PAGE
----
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In Central Asia, female leadership is key to climate and drought resilience

Agriculture is a major part of Tajikistan’s economy.PHOTO/Didor Sadulloev/UN


From potatoes grown in recycled sacks to “more crop per drop” fruit tree varieties, climate-smart and women-led agriculture initiatives became the center of discussions at a recent interregional conference convened by the United Nations Convention to Combat Desertification (UNCCD) in Dushanbe, Tajikistan.

Fertile land is a precious commodity in Tajikistan, where 90% of the country’s territory is covered by mountains and 60% of the population directly depend on agriculture for livelihood.

As heatwaves, droughts and other extreme climate events become more frequent and severe across the globe, regional cooperation and knowledge sharing are becoming a priority in building drought resilience and fighting land degradation.  

In response to these growing challenges, representatives of Belarus, Georgia, Kazakhstan, Moldova, the Russian Federation, Tajikistan and Turkmenistan met in Dushanbe, Tajikistan from 1-2 July 2023 to discuss upscaling and coordinating legislative, educational, scientific and technical cooperation aimed at achieving Land Degradation Neutrality.

“Though we come from different climates and landscapes, we are united in the face of climate-induced drought and land degradation. Women who develop and test climate-smart and cost-effective solutions locally should be the ones spearheading regional and global efforts to grow and protect our food in the times of climactic stress,” participants stated.

Reflecting the theme of this year’s Desertification and Drought Day “Her Land. Her Rights”, discussions centered on the key role of civil society organizations, particularly those led by women, in harnessing donor financing and advancing legislative action in support of gender-responsive land restoration projects that provide sustainable rural livelihoods.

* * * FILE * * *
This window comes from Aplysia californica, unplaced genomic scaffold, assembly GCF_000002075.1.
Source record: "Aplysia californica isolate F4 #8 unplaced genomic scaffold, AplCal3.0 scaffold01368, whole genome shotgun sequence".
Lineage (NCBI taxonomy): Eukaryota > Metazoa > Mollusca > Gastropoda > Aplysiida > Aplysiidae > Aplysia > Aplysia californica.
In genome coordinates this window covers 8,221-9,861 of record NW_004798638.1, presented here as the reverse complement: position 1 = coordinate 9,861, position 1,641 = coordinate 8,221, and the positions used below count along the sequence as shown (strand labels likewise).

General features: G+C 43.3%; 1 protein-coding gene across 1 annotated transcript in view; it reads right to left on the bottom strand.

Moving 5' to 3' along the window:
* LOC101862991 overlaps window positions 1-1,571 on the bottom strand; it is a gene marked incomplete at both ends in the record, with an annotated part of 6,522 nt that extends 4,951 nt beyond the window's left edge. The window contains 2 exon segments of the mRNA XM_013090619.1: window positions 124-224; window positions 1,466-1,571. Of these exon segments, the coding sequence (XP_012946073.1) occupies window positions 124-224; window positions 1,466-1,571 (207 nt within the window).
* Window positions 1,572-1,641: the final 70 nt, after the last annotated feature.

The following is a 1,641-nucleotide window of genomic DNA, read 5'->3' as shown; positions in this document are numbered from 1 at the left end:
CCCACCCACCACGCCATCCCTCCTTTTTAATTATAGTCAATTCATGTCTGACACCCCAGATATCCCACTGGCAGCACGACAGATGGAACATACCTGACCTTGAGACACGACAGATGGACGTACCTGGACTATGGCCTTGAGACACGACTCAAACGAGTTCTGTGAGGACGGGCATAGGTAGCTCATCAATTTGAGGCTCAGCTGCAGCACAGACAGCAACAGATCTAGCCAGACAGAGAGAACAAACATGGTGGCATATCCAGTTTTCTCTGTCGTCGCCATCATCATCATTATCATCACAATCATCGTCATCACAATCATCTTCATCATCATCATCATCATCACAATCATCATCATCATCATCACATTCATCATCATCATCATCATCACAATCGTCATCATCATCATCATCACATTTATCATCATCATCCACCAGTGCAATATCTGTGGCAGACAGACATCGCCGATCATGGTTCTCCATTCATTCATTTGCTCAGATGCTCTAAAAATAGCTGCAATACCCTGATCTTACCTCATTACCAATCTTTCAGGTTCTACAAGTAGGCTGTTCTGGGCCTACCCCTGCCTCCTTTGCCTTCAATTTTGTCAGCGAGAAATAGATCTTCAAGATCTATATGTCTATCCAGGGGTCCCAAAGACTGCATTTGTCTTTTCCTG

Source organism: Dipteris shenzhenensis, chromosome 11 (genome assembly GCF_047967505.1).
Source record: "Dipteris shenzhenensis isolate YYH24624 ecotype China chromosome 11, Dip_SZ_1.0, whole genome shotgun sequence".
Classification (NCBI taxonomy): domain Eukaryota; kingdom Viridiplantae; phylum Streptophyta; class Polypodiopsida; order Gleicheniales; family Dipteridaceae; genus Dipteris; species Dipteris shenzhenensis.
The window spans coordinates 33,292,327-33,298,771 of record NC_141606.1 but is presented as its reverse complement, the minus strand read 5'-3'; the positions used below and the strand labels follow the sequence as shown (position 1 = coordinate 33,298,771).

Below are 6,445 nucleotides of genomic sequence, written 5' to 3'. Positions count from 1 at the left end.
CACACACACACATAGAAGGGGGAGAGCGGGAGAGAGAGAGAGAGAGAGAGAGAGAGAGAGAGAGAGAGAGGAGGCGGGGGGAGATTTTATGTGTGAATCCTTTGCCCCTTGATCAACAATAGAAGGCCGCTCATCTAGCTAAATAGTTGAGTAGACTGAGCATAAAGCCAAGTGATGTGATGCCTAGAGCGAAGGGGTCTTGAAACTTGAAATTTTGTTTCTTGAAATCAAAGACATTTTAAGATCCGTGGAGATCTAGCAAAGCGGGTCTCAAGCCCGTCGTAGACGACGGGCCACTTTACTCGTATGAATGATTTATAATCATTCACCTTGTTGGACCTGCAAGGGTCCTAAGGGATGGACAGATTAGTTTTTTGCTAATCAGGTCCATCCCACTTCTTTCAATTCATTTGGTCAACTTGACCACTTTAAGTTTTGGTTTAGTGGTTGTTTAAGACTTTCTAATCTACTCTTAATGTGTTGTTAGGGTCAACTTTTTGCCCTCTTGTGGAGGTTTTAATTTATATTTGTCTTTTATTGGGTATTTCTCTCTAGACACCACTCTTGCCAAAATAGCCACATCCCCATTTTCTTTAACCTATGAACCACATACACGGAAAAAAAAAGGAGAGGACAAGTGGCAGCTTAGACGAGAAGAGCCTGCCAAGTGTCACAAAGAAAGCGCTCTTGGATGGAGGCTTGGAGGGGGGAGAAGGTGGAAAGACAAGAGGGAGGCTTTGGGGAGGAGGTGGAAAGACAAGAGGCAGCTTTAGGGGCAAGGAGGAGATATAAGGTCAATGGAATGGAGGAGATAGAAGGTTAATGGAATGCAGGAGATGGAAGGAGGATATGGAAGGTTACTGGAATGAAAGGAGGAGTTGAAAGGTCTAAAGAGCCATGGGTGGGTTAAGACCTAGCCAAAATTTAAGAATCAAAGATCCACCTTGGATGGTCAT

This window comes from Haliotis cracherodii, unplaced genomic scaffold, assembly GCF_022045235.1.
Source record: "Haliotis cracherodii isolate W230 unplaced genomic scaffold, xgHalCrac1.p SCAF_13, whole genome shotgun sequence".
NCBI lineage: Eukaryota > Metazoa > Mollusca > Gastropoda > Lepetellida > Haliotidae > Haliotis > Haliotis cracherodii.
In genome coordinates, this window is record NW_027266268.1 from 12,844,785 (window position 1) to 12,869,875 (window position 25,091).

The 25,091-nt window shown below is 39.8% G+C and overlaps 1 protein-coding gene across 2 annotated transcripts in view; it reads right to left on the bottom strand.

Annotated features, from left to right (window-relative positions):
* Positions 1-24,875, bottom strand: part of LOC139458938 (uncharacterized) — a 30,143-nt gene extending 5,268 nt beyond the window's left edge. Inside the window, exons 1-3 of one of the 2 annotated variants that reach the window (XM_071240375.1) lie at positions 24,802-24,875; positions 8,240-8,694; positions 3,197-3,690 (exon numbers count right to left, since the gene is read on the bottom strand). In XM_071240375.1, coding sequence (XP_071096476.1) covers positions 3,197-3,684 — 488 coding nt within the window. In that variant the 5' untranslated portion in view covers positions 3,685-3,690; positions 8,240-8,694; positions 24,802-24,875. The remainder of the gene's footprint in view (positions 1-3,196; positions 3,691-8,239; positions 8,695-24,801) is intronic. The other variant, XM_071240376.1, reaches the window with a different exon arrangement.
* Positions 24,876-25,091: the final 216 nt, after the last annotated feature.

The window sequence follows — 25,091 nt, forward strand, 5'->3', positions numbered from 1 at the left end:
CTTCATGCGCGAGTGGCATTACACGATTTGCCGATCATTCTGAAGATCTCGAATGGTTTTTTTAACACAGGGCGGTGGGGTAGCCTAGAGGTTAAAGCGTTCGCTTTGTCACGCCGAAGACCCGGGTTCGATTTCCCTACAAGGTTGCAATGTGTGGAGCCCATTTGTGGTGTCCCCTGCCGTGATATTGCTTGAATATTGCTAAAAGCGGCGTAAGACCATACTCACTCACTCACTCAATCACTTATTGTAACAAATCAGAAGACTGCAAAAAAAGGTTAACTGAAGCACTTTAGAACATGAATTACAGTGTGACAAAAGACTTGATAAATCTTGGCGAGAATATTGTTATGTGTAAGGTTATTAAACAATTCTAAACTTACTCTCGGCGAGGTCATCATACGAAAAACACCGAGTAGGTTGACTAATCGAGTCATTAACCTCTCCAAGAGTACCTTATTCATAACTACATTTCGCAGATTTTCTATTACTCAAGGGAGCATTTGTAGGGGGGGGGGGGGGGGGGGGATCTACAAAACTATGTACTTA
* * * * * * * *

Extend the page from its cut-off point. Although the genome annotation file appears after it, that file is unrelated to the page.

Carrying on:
Greenhouses at the Agricultural University in Dushanbe use the latest technology, encouraging the students to test new approaches to efficient and sustainable crop production. PHOTO/Didor Sadulloev/UN

After attending a training series at the Youth Ecological Center in Dushanbe, Mavluda Akhmedova is using the technology of growing potatoes directly in recycled sacks on her homestead in the Dekhanabod village.

This approach has proven particularly effective as more frequent and sudden heatwaves and droughts in Tajikistan raise the risk of harvest loss. Growing potatoes in sacks lets the farmers control the temperature and humidity better and is of particular use on small plots where growing space is at a premium.

During a visit to an experimental farm in the Gissar District, participants learned how students from Agricultural University in Dushanbe test classroom knowledge to implement the “more crop per drop” approach on their 800 hectares under tillage, including a fruit orchard, a vineyard and pasture.

The university hopes that new investments and focus on research, smart tech and innovation will bring more female students to the classrooms and labs.  

By the end of 2023, Tajikistan intends to complete the process of joining the Land Degradation Neutrality (LDN) Target-setting programme, bringing the number of countries who set voluntary LDN targets to 130, including all Central Asian nations.

Furthermore, participation in the World Bank’s RESILAND CA+ Initiative will allow Tajikistan to access the knowledge base of other engaged countries – Kazakhstan, Uzbekistan and Kyrgyzstan – and train forest management and rangelands biodiversity specialists. Women are expected to become the majority of RESILAND CA+ projects’ participants and beneficiaries.


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